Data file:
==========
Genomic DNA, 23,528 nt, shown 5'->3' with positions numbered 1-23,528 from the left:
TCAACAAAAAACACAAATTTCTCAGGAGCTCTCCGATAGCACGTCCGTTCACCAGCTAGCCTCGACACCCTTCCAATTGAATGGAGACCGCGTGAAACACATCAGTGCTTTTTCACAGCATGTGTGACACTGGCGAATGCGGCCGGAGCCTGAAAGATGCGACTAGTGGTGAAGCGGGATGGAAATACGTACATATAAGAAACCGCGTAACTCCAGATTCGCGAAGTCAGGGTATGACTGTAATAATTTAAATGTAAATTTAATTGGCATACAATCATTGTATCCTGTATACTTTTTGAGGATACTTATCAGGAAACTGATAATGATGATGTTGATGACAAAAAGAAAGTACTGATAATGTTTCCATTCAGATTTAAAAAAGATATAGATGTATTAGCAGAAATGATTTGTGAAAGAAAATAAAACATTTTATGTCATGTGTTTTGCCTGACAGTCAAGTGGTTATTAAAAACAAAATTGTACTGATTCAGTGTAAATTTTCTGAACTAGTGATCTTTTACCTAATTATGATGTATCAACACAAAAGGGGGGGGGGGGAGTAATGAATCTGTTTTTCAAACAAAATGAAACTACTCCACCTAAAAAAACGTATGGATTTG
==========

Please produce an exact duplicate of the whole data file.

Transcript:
Genomic DNA, 23,528 nt, shown 5'->3' with positions numbered 1-23,528 from the left:
TCAACAAAAAACACAAATTTCTCAGGAGCTCTCCGATAGCACGTCCGTTCACCAGCTAGCCTCGACACCCTTCCAATTGAATGGAGACCGCGTGAAACACATCAGTGCTTTTTCACAGCATGTGTGACACTGGCGAATGCGGCCGGAGCCTGAAAGATGCGACTAGTGGTGAAGCGGGATGGAAATACGTACATATAAGAAACCGCGTAACTCCAGATTCGCGAAGTCAGGGTATGACTGTAATAATTTAAATGTAAATTTAATTGGCATACAATCATTGTATCCTGTATACTTTTTGAGGATACTTATCAGGAAACTGATAATGATGATGTTGATGACAAAAAGAAAGTACTGATAATGTTTCCATTCAGATTTAAAAAAGATATAGATGTATTAGCAGAAATGATTTGTGAAAGAAAATAAAACATTTTATGTCATGTGTTTTGCCTGACAGTCAAGTGGTTATTAAAAACAAAATTGTACTGATTCAGTGTAAATTTTCTGAACTAGTGATCTTTTACCTAATTATGATGTATCAACACAAAAGGGGGGGGGGGGAGTAATGAATCTGTTTTTCAAACAAAATGAAACTACTCCACCTAAAAAAACGTATGGATTTG